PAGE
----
Northern Ireland and Israel have dealt with constant and concerted terrorism, but have they been able to without becoming the bad guys? You watch stuff like The Battle of Algiers and it doesn't seem possible.
posted by XMLicious at 7:43 AM on January 7, 2011 [1 favorite]


Exactly. There's nothing that the US could offer them, and there's no diplomatic pressure we could apply, and there aren't any international standards of conduct to appeal to, and there isn't any such thing as the United Nations to ever pass a resolution condemning this action action.

Yep. It's not as if Kuwait isn't an ally whom we "liberated" from Saddam's tyranny almost 20 years ago to the month .....
posted by blucevalo at 8:03 AM on January 7, 2011


My Canada has a shitty record on this stuff too.

The fact that this won't be more than a page 3 story, and won't lead anywhere on the news tonight, or spark a big protest in Washington, shows just how much we've come to accept this stuff as inevitable. The terrorists have indeed won. And I'm not talking about the foreign jihadist ones.

Lessee... I can engage here, and get my outrage on properly... or go have some Friday Flash fun.

Um, forgive me. bye.
posted by Artful Codger at 8:14 AM on January 7, 2011


Maybe having troops quartered in my house would do it.

That's for your own safety and part of Obama's 6-dimensional chess game to reduce the federal deficit. What are you, some kind of socialist?!

We're completely powerless to intervene on behalf of one of our citizens.

I don't see how he could be an American citizen with a last name like "Mohamed." I'm pretty sure if you read the constitution it says that only white Christian males get full citizenship rights. And even if this person was somehow able to become an American citizen even though he's from a different culture, the United States shouldn't be getting involved in other countries politics unless it somehow will monetarily benefit us. Where is the money in this guy's case? Nowhere. So why should America care?
posted by fuq at 8:22 AM on January 7, 2011 [2 favorites]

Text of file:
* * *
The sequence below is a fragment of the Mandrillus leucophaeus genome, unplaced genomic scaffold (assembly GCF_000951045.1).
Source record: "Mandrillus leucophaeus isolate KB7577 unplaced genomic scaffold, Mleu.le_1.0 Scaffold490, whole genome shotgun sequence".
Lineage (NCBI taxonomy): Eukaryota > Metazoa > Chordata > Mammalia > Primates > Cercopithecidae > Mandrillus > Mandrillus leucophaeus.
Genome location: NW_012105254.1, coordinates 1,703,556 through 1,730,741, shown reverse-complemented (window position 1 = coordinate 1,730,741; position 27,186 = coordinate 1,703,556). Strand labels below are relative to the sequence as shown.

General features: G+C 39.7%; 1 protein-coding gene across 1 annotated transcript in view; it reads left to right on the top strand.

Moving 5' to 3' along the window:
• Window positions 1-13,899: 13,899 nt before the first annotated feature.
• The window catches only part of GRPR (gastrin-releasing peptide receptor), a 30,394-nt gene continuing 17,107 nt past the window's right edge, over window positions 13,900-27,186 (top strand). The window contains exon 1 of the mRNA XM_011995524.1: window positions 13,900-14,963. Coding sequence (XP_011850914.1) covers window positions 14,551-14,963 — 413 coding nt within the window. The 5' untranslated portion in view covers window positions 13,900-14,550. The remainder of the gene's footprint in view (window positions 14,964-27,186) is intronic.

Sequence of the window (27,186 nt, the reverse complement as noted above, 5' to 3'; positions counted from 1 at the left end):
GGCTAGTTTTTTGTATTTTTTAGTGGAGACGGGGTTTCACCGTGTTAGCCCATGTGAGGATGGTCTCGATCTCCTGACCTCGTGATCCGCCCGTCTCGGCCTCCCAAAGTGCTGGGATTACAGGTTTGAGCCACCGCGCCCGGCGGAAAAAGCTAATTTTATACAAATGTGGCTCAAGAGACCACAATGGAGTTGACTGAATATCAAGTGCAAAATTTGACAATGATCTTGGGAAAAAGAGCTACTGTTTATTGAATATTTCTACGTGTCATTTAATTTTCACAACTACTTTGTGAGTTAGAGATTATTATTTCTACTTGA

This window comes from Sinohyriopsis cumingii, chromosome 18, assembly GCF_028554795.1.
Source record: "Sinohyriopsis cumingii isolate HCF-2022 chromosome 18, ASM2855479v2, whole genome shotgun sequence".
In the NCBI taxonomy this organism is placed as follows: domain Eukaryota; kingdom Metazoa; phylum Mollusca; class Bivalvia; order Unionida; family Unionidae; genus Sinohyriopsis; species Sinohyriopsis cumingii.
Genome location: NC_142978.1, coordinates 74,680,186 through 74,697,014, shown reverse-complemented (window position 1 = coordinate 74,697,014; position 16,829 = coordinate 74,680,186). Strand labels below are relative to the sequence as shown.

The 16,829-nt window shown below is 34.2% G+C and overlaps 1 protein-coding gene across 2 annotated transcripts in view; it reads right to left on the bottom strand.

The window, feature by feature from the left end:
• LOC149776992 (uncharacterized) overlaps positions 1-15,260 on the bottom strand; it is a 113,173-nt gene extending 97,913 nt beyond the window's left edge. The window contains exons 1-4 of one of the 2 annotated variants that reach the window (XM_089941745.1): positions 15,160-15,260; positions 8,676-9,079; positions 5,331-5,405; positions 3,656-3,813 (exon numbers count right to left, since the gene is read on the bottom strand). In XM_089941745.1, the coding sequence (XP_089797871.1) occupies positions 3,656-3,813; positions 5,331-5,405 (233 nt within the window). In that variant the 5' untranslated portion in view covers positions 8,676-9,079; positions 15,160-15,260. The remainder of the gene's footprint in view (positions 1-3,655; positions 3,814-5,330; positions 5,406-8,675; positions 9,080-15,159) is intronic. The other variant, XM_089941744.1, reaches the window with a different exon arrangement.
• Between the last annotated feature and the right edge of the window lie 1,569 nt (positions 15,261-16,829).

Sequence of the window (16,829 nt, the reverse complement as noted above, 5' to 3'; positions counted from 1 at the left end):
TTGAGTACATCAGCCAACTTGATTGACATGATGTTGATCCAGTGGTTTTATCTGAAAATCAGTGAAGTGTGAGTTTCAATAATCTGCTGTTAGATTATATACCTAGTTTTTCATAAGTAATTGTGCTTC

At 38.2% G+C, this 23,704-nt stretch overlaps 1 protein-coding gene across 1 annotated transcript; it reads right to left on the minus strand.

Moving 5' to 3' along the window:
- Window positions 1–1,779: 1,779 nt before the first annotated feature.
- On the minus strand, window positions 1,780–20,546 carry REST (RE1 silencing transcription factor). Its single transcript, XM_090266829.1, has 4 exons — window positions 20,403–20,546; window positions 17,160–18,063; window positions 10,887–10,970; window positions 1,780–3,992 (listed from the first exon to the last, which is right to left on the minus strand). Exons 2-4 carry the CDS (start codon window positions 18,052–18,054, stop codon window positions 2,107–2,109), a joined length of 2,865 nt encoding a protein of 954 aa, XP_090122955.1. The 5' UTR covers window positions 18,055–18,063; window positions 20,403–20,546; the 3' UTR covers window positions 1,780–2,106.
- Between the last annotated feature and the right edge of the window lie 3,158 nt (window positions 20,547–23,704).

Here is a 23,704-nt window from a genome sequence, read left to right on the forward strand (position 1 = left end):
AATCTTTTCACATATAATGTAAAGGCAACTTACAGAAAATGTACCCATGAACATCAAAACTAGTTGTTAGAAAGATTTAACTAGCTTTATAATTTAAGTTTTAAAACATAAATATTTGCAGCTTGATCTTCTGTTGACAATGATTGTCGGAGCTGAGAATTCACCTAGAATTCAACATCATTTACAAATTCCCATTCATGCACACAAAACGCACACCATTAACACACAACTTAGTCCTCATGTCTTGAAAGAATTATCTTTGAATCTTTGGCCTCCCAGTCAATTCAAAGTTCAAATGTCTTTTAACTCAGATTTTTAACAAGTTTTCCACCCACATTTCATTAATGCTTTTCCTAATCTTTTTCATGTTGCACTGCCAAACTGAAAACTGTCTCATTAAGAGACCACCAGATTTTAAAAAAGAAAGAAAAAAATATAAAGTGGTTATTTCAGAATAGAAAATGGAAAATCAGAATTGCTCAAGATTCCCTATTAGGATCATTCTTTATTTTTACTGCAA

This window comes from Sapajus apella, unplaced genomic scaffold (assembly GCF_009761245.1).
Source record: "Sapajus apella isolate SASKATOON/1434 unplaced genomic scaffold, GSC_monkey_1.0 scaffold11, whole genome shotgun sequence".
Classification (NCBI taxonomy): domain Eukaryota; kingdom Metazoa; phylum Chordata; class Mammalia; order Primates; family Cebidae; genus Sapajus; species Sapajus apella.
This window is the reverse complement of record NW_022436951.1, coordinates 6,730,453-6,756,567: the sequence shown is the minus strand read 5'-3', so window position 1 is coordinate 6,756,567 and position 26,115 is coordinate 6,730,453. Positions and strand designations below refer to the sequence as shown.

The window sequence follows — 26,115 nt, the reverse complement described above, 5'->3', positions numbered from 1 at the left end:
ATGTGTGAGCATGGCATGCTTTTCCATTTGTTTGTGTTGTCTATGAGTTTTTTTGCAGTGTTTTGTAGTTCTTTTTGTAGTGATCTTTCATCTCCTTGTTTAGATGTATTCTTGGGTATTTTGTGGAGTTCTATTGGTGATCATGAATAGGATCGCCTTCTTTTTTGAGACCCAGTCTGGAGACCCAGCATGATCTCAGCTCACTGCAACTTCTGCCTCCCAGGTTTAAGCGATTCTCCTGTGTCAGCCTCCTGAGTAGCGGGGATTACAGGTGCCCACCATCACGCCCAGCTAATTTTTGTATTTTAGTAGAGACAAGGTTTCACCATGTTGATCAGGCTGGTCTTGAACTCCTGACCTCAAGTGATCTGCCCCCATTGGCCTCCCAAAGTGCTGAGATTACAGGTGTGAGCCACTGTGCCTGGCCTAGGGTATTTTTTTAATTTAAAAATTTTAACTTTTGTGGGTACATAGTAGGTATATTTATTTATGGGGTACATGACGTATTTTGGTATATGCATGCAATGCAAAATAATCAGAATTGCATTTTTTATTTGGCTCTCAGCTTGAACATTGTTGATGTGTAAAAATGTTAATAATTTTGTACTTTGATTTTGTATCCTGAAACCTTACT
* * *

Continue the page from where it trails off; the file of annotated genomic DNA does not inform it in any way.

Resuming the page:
The headline: Detained American Says He Was Beaten in Kuwait

Note use "Says"
posted by ambient2 at 8:41 AM on January 7, 2011


use of
posted by ambient2 at 8:41 AM on January 7, 2011


I don't see how he could be an American citizen with a last name like "Mohamed." I'm pretty sure if you read the constitution it says that only white Christian males get full citizenship rights.

That's white Christian male landowners, thank you very much...

Let's narrow that definition down but still keep ME in it, please...
posted by Billiken at 9:19 AM on January 7, 2011 [1 favorite]


We have cleverly won the War on Terror by becoming the terrorists and then losing it.
posted by rusty at 10:02 AM on January 7, 2011 [6 favorites]


@ambient2

So what, is this your sly way of saying he's probably lying? We can all pretty much guess that the Kuwaiti authorities aren't going to voluntarily admit to beating prisoners in custody.

For me, the most telling line in the article was this:
F.B.I. agents visited a week later to tell him that he could not return to the United States until he gave truthful answers about his travels.
It sounds pretty consistent with rendition procedures that have been thoroughly documented to me.
posted by organic at 10:08 AM on January 7, 2011


Goddamn clowns.

You know what? It's entirely reasonable for a young man who travels to Yemen and Somalia to be subject to some form of heightened security scrutiny. The threats from groups in those areas are very real, and that's an itinerary that should raise red flags.

So what do they do? Instead of, you know, conducting a reasonable investigation of an American citizen who, though there is some legitimate suspicion about his activities, hasn't been convicted or let alone charged with any crime, they let (and I'm being generous by saying "let" instead of "condone" or "instruct") him get fucking tortured by a foreign government.

It makes no sense whatsoever. If he was a terrorist, they blew any chance of surveiling him in the hopes that he leads the authorities to some more serious bad guys. And in the quite likely event that there is an entirely innocent explanation, they let an American citizen get tortured.

Putting aside the utter wrongess of that, from a pragmatic perspective it undermines any credibility (Ha!) that they have for the whole counter-terrorist endeavor, and hands more propaganda victories to the terrorists, creating more threats in the process.